The Supreme Court of Virginia has asked the state health commissioner to re-evaluate an application for a certificate of public need, or COPN, from Chesapeake Regional Medical Center for a new open-heart surgery service and cardiac catheterization equipment.
The decision came as the court reversed and remanded previous rulings by a circuit court and the Virginia Court of Appeals, which found that the denial of the application, while made as a result of a misinterpretation of the State Medical Facilities Plan, constituted harmless error.
Virginia Supreme Court Senior Justice Lawrence L. Koontz Jr. authored the opinion in Chesapeake Hospital Authority v. State Health Commissioner, et al. (VLW (022-6-025). Justice Stephen R. McCullough authored a concurring opinion providing his “additional observations” on the issue of harmless error.
In 2017, Chesapeake Regional Medical Center, or CRMC, applied for a COPN with the Virginia Department of Health, seeking to develop an open-heart surgery program and expanded cardiac catheterization services. Later that year, Sentara Hospitals filed a petition to be made a party in the review of the application, which was granted.
In April 2018, an informal fact-finding conference was convened on the merits of the COPN application, after which the adjudication officer recommended the application be denied.
The state health commissioner denied CRMC’s application in August. The commissioner cited multiple reasons for denial, including that the proposal “is not consistent with the State Medical Facilities Plan,” that “the proposed project would likely decrease utilization at existing providers of open heart surgery,” and that the project would not significantly increase access to the procedure in that locale.
The commissioner relied on a report that said 12 VAC § 5-230-450(A)(2) required that CRMC demonstrate the existing cardiac catheterization service “performed an average of 1,200 diagnostic equivalent procedures annually.” The report found the figures presented by Sentara which showed an average below 1,200 “more credible and reliable” than the figures presented by CRMC.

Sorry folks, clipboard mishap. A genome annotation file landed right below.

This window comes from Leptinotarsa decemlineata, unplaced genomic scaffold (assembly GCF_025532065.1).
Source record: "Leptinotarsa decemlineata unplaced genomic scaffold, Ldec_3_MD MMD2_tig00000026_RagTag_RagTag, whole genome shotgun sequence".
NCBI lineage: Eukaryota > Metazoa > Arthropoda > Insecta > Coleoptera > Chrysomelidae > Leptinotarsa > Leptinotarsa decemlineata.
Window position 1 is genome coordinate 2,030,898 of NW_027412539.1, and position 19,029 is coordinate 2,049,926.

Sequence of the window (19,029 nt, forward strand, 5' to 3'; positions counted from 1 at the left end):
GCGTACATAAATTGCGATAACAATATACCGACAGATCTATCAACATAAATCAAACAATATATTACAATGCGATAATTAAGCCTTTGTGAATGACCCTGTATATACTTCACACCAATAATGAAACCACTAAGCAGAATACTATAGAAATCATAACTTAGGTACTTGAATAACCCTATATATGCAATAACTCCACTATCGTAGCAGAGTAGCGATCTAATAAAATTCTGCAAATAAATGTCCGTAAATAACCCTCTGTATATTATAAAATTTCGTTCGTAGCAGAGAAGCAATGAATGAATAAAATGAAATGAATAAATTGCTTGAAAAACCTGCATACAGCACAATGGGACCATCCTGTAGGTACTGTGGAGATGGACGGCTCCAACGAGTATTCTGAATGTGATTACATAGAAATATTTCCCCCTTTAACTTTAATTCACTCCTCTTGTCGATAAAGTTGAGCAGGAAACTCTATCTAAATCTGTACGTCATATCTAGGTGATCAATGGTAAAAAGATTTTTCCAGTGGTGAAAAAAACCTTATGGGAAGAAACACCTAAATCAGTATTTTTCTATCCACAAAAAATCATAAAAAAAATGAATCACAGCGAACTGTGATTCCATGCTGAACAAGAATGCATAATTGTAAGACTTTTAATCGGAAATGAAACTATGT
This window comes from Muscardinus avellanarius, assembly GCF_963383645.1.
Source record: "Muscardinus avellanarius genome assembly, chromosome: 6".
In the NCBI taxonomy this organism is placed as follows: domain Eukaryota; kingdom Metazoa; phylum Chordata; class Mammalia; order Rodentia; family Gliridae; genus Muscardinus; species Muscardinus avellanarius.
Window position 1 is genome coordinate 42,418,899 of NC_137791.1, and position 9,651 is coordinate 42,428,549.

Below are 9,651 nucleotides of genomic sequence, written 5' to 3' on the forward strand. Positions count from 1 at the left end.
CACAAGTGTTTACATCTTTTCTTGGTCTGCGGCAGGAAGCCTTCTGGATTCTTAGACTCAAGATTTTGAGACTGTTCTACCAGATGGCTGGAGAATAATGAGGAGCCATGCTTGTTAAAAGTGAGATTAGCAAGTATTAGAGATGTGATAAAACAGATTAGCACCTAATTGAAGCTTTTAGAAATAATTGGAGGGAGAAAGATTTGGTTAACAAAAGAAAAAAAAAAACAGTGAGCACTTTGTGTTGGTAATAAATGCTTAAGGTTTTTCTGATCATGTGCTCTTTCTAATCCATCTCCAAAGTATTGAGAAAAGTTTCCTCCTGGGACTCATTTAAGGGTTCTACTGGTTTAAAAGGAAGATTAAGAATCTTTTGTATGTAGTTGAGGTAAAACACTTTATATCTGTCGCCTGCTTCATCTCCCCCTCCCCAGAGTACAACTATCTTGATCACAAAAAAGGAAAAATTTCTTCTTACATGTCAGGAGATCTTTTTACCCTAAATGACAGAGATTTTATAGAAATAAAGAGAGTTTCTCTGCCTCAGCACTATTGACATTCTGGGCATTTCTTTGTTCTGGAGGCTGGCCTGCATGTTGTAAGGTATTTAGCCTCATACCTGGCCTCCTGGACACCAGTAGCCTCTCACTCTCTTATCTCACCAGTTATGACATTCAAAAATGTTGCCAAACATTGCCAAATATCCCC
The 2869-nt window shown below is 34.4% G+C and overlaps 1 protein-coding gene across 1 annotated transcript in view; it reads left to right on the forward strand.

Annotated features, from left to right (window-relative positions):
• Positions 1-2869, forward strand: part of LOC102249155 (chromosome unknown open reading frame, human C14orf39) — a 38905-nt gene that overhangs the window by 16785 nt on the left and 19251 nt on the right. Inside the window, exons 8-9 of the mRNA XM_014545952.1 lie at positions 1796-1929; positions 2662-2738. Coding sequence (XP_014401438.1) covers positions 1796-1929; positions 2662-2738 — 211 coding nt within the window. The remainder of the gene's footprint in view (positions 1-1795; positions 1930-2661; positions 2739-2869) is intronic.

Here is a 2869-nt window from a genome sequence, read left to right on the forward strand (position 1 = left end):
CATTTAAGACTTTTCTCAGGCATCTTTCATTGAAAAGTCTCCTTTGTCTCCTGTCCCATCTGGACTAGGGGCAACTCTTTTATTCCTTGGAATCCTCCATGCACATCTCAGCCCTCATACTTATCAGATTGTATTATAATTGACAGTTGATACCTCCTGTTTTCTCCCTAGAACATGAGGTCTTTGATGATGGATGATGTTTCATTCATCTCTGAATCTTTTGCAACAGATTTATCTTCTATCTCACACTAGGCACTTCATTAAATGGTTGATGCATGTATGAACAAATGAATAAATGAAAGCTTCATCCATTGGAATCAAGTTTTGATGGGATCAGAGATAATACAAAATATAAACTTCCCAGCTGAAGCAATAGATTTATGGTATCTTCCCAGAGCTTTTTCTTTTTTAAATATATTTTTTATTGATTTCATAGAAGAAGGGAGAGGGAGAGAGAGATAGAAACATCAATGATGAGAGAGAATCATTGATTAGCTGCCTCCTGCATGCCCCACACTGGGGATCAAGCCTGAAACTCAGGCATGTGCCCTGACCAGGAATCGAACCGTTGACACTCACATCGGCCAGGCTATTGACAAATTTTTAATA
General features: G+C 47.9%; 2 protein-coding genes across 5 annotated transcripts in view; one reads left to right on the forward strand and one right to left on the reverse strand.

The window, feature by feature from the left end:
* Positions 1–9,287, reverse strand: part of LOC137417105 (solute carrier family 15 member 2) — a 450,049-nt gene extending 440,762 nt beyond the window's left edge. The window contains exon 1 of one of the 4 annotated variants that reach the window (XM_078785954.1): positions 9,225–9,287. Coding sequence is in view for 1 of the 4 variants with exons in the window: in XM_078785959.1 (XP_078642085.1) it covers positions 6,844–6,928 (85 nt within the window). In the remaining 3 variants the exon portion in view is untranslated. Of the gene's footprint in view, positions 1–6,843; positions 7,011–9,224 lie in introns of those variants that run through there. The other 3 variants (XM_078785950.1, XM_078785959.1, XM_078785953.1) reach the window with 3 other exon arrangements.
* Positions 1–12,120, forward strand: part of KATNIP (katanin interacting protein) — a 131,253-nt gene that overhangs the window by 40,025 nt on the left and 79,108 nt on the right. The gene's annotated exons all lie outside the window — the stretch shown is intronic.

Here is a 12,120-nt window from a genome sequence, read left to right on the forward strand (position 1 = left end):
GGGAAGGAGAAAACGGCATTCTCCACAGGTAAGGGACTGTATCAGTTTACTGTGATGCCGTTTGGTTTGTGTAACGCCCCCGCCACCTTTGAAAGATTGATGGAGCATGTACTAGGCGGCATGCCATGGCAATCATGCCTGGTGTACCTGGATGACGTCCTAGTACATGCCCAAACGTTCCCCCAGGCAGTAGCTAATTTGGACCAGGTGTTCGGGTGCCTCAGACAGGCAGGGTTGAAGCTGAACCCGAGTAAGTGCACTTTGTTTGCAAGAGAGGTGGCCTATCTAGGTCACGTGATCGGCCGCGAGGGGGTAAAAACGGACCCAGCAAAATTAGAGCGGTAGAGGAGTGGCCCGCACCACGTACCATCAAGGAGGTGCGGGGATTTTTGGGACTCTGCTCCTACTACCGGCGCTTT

“The report concluded that CRMC’s project did not meet the SMFP standard under 12 VAC § 5-230-450(A)(2), reasoning that utilization rates were calculated per-operating room, rather than per-service,” Koontz noted.
CRMC filed a petition for appeal with the Chesapeake Circuit Court, arguing the decision should be reversed because the commissioner erred in interpreting that the code required the average number of procedures be determined by a per operating room basis, rather than per service. The commissioner also erred in finding the code required an average of 1,200 procedures per cardiac catheterization laboratory, rather than per service, according to CRMC.
The circuit court said the commissioner misinterpreted the provision of the code, but that it “constituted harmless error.”
Compliance with the SMFP, the circuit court said, “was only one of eight statutory factors for the Commissioner to consider” and the code section in question “was generally ambiguous and the Commissioner’s interpretation warranted deference.”
In its appeal, CRMC challenged the lower court’s ruling of harmless error. The Virginia Court of Appeals upheld the circuit court’s ruling in an unpublished decision, stating “the project’s consistency with the SMFP was only one of eight reasons cited by the Commissioner in denying CRMC’s application, and thus was not substantial in nature.”